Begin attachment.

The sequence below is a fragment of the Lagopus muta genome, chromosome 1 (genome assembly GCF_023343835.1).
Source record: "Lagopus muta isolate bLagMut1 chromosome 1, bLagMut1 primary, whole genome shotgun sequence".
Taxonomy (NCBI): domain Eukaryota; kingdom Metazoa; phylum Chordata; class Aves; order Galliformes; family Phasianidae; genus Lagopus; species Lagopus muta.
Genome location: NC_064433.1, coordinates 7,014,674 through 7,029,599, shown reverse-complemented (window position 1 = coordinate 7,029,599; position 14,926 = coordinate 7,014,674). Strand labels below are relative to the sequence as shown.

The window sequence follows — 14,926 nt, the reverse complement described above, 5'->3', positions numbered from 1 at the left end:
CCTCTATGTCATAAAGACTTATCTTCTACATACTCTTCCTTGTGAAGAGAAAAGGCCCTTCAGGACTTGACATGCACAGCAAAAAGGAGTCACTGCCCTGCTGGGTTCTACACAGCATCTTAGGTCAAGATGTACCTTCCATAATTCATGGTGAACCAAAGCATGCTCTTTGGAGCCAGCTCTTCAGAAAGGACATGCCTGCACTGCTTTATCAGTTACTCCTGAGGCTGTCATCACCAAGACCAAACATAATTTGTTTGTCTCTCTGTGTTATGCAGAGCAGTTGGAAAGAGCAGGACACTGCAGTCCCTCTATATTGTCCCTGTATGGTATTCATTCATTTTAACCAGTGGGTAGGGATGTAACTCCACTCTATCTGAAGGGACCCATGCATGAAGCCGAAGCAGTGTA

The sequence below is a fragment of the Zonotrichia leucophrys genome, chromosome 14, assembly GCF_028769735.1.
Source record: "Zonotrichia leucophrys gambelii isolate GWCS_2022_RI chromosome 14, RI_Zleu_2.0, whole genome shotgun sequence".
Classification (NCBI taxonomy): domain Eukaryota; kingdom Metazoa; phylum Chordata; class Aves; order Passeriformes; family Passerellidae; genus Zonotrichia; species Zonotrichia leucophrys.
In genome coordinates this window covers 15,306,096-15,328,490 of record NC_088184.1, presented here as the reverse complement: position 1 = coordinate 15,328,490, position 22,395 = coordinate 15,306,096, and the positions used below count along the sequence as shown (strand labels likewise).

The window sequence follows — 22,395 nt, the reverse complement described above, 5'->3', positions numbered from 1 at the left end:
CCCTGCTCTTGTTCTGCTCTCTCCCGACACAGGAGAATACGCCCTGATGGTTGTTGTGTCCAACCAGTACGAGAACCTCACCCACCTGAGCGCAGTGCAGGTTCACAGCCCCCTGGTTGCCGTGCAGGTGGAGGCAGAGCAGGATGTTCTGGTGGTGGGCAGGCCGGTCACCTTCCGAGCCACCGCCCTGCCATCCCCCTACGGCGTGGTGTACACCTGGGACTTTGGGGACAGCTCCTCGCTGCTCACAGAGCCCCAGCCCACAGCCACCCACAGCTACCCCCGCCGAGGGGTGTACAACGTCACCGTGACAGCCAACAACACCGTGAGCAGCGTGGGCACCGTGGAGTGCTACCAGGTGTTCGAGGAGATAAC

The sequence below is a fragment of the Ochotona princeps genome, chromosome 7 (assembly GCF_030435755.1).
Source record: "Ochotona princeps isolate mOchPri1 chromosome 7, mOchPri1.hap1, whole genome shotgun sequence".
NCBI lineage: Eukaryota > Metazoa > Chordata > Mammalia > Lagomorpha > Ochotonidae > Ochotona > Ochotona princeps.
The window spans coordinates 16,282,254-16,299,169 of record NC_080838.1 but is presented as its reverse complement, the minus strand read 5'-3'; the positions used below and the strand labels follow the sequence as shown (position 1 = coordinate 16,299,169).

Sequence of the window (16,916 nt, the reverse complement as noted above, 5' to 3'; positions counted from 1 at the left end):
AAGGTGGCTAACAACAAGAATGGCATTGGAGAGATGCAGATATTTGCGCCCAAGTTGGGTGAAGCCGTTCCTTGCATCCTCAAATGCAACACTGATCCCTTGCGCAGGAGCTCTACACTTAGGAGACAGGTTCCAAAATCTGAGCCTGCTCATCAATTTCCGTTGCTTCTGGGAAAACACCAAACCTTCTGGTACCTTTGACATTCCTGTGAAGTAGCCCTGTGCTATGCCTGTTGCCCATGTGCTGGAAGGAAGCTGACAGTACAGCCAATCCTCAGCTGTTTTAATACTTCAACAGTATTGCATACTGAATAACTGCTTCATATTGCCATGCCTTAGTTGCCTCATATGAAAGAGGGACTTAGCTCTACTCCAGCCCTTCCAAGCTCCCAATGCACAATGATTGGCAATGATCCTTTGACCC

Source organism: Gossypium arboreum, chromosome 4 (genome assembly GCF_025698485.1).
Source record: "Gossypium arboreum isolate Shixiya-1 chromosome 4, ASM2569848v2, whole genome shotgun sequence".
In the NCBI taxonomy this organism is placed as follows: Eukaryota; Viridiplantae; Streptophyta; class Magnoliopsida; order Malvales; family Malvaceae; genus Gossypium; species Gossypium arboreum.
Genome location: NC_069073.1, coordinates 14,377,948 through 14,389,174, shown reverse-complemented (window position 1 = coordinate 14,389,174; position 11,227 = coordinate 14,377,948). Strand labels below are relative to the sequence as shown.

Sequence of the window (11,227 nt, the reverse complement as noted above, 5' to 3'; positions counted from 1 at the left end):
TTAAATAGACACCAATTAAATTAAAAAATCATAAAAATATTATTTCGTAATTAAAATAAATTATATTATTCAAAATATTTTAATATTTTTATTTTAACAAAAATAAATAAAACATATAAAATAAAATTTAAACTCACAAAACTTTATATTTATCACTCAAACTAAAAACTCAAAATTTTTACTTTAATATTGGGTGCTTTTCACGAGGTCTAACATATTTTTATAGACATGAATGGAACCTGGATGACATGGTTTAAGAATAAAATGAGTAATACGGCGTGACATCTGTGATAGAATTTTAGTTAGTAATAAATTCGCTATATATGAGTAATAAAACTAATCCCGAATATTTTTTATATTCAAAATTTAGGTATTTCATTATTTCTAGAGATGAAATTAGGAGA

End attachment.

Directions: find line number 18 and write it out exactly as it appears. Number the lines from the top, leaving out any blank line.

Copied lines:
AAGGTGGCTAACAACAAGAATGGCATTGGAGAGATGCAGATATTTGCGCCCAAGTTGGGTGAAGCCGTTCCTTGCATCCTCAAATGCAACACTGATCCCTTGCGCAGGAGCTCTACACTTAGGAGACAGGTTCCAAAATCTGAGCCTGCTCATCAATTTCCGTTGCTTCTGGGAAAACACCAAACCTTCTGGTACCTTTGACATTCCTGTGAAGTAGCCCTGTGCTATGCCTGTTGCCCATGTGCTGGAAGGAAGCTGACAGTACAGCCAATCCTCAGCTGTTTTAATACTTCAACAGTATTGCATACTGAATAACTGCTTCATATTGCCATGCCTTAGTTGCCTCATATGAAAGAGGGACTTAGCTCTACTCCAGCCCTTCCAAGCTCCCAATGCACAATGATTGGCAATGATCCTTTGACCC